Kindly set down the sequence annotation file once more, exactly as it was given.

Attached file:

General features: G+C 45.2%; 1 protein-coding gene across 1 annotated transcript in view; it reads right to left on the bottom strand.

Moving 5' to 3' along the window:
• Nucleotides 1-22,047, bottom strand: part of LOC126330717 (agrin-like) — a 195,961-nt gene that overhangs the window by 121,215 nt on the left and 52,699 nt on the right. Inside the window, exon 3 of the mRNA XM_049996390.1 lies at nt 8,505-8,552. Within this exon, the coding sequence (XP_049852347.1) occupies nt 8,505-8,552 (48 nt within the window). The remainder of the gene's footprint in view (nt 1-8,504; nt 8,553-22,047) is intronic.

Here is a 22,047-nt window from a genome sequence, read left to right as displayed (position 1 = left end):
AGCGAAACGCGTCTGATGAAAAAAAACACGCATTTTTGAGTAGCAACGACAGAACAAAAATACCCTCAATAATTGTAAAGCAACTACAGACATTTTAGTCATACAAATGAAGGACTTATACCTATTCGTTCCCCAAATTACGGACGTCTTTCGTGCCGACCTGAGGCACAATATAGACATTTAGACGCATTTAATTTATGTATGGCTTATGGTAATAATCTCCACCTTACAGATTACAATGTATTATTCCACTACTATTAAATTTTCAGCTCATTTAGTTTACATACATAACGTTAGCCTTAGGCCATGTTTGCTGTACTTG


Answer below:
General features: G+C 45.2%; 1 protein-coding gene across 1 annotated transcript in view; it reads right to left on the bottom strand.

Moving 5' to 3' along the window:
• Nucleotides 1-22,047, bottom strand: part of LOC126330717 (agrin-like) — a 195,961-nt gene that overhangs the window by 121,215 nt on the left and 52,699 nt on the right. Inside the window, exon 3 of the mRNA XM_049996390.1 lies at nt 8,505-8,552. Within this exon, the coding sequence (XP_049852347.1) occupies nt 8,505-8,552 (48 nt within the window). The remainder of the gene's footprint in view (nt 1-8,504; nt 8,553-22,047) is intronic.

Here is a 22,047-nt window from a genome sequence, read left to right as displayed (position 1 = left end):
AGCGAAACGCGTCTGATGAAAAAAAACACGCATTTTTGAGTAGCAACGACAGAACAAAAATACCCTCAATAATTGTAAAGCAACTACAGACATTTTAGTCATACAAATGAAGGACTTATACCTATTCGTTCCCCAAATTACGGACGTCTTTCGTGCCGACCTGAGGCACAATATAGACATTTAGACGCATTTAATTTATGTATGGCTTATGGTAATAATCTCCACCTTACAGATTACAATGTATTATTCCACTACTATTAAATTTTCAGCTCATTTAGTTTACATACATAACGTTAGCCTTAGGCCATGTTTGCTGTACTTG